AT A GLANCE
Selamat datang! Welcome to Borneo! A very memorable birding experience awaits you! The island of Borneo, in southeast Asia, is the third largest island in the world, and is located north of Java, west of Sulawesi, and east of Sumatra.Almost three-quarters of the island is Indonesian territory, with the rest divided between Malaysia and Brunei. A little more than half of the island is in the Northern Hemisphere including Brunei and the Malaysian portion, while the Indonesian portion spans both the Northern and Southern hemispheres. This Nature Travel Birding trip visits the eastern side of the island and takes place entirely in the Malaysian portion.Borneo island is a region that is very rich in biodiversity. It has about 15,000 species of flowering plants (including Rafflesia, the largest flowering plant in the world) along with 3,000 species of trees, 440 species of freshwater fish, 221 species of terrestrial mammals and almost 700 species of resident and migratory birds (including 60 endemic and range-restricted species)
Borneo covers an area of 743,330 square kilometres (287,000 sq mi) with many different biomes. The WWF has classified the island into seven distinct ecoregions, including montane and lowland rainforests, as well as peat swamp forests.
Borneo is home to one of the oldest rainforests in the world. It is at the centre of the evolution and distribution of many endemic species of plants and animals of Borneo. It is an important refuge for many endemic forest species, including the Bornean Orangutan, Sumatran Elephant, Sumatran Rhinoceros, Bornean Clouded Leopard, the Hose’s Civet and the Dayak Fruit Bat.
The island’s entire coastline is occupied by peat swamp forests and is home to various bird species such as the Hook-billed Bulbul, Helmeted Hornbill and Rhinoceros Hornbill.
From unique wildlife to untouched jungle, few attractions can match the natural drama of Borneo. With breathtaking natural attractions, friendly people and great food, Borneo is a favourite for everyone who visits it. We will explore the best areas of the east of Borneo in search of our target birds including Kinabalu Park, Poring, Sepilok, Sukau, Tabin and Danum Valley. We will be staying in top-notch locations along the way such as Borneo Rainforest Lodge and a recently recognized National Geographic Unique Lodge of the World – Sukau Rainforest Lodge. Get ready for a birding trip of a lifetime!
Our company representative will meet you at Kota Kinabalu International Airport in Kota Kinabalu, the state capital of Sabah province, Malaysia, in northeastern Borneo. From here you will be transferred to your overnight accommodation.
Depending on your arrival time, there might be time to explore the city of Kota Kinabalu. It is a major tourist destination and a popular gateway for travellers visiting Sabah and the rest of Borneo. There are many tourist attractions in and around the city. One of them being the beautiful Kota Kinabalu City Mosque, often called the “Floating Mosque” due to it being partially surrounded by a man-made lagoon. Kota Kinabalu is also one of the major industrial and commercial centres of East Malaysia, and one of the fastest growing cities in southeast Asia.
Kota Kinabalu is named after the mythical Mount Kinabalu (4,095 metres (13,435 ft) above sea level), which is situated about 50 kilometres (30 miles) northeast of the city.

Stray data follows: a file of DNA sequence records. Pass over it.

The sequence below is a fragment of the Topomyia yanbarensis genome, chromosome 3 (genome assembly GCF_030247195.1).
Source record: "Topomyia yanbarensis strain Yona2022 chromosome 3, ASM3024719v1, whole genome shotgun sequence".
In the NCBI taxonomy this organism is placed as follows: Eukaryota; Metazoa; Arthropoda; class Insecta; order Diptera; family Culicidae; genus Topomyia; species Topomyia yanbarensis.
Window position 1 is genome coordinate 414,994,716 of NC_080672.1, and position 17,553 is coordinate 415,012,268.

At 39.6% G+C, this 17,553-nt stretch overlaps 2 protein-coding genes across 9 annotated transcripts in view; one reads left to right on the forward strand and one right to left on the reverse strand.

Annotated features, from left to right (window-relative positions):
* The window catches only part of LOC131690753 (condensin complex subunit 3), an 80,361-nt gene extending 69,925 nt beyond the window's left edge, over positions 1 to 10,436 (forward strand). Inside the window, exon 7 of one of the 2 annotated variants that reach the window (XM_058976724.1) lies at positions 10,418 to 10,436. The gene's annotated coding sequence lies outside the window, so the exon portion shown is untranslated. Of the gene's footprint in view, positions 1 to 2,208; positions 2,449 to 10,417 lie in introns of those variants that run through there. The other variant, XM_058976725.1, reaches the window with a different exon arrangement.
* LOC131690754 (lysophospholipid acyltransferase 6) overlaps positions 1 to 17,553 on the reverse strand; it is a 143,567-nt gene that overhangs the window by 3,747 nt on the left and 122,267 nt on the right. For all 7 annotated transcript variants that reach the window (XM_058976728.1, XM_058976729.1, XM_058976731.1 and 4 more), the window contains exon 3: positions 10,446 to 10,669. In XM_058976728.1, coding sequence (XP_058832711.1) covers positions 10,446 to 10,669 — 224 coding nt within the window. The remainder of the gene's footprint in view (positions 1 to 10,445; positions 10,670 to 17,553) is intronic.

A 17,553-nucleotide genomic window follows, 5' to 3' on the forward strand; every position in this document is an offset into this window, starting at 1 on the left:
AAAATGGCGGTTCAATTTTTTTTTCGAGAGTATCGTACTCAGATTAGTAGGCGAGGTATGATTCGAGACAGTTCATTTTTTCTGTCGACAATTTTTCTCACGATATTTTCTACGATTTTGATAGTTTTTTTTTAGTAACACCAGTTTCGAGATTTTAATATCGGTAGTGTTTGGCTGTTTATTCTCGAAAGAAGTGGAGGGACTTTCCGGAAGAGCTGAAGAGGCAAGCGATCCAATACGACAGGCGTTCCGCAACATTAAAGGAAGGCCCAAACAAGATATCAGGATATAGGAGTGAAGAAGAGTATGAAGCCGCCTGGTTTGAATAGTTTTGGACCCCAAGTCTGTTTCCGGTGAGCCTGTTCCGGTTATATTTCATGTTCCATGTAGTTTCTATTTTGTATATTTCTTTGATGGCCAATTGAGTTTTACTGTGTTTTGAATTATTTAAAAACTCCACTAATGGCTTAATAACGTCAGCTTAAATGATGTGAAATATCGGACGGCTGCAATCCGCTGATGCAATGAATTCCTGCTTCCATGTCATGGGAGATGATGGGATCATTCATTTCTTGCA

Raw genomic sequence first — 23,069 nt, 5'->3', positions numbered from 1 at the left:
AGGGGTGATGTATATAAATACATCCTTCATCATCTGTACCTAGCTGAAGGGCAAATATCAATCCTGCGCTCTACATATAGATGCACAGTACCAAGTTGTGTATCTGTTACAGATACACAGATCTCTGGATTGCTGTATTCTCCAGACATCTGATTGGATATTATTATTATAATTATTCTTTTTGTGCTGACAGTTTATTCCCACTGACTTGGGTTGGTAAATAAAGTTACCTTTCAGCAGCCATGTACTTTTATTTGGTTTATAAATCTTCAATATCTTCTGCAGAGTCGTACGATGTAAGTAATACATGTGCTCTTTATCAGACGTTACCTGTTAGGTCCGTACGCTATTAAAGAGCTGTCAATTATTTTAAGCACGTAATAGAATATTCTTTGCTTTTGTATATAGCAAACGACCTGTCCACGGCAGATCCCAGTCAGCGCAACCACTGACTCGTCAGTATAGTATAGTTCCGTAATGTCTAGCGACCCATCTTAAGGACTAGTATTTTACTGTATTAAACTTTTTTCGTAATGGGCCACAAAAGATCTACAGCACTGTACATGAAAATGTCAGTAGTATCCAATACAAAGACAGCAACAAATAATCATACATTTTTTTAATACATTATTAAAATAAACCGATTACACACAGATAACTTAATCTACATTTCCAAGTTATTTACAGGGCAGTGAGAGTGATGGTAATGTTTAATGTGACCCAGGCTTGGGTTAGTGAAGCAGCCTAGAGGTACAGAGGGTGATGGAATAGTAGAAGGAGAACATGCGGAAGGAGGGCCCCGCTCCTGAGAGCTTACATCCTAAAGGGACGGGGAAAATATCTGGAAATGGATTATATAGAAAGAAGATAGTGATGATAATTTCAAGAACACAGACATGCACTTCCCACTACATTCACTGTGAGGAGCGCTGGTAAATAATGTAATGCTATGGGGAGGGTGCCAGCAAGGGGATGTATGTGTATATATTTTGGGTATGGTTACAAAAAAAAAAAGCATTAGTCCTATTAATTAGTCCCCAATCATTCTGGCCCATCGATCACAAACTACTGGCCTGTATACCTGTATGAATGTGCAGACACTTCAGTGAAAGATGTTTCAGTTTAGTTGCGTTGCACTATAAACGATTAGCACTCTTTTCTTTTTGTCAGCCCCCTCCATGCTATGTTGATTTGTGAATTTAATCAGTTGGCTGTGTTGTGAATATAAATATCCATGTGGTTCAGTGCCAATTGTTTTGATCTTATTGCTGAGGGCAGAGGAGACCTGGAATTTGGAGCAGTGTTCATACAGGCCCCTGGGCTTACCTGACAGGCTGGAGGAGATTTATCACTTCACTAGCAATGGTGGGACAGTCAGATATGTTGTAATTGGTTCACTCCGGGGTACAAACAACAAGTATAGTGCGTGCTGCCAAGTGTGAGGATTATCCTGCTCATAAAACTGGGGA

We will overnight in a comfortable city hotel in Kota Kinabalu.
Please note: If you arrive in Kota Kinabalu early enough, you could transfer to Kundasang on this day of the trip already. This is entirely dependent on your incoming international flight arrival time.
ITINERARY – BORNEO BIRDING TOUR
Kinabalu National Park
We will have an early start and drive about 100 km (60 miles) to Kinabalu National Park.The park is one of the most important biological sites in the world, with more than 4,500 species of flora and fauna, including 326 bird and around 100 mammal species, and over 110 land snail species. The park is located at 1,585 metres (5200 feet) above sea level and is the main starting point for the summit trail that leads to the top of Mount Kinabalu. Mount Kinabalu is one of the youngest non-volcanic mountains in the world. It was formed within the last 10 to 35 million years. The mountain still grows at a rate of 5 millimetres a year.
The park covers an area of 75,370 hectares surrounding Mount Kinabalu and was declared a UNESCO World Heritage site in 2000, the first in Malaysia.
A variety of flora and fauna that ranges over 4 climate zones can be found here. From rich lowland dipterocarp forest through the montane oak, rhododendron, the coniferous forests, the alpine meadow plants and the stunted bushes of summit zone. The mountain is also known for its many carnivorous plant and orchid species. It is also home to a multitude of endemic animal species, including the Kinabalu Giant Red Leech and Kinabalu Giant Earthworm.
From a birding point of view we will look for White-throated Fantail, Yellow-breasted Warbler, Grey-throated Babbler, Everett’s Thrush, Bornean Whistling Thrush, Chestnut-hooded, Sunda and Black Laughingthrush, Chestnut-crested Yuhina, Temminck’s Sunbird, Black-breasted Triller, Indigo Flycatcher, Golden-naped Barbet, Whitehead’s Trogon, Checker-throated and Maroon Woodpecker, Whitehead’s Spiderhunter, Fruithunter, Mountain Leaf Warbler, Black Eagle, Blyth’s Hawk-Eagle, Little Cuckoo-Dove, Sunda Cuckoo, Black-and-crimson Oriole, Pied Shrike-Babbler and many others.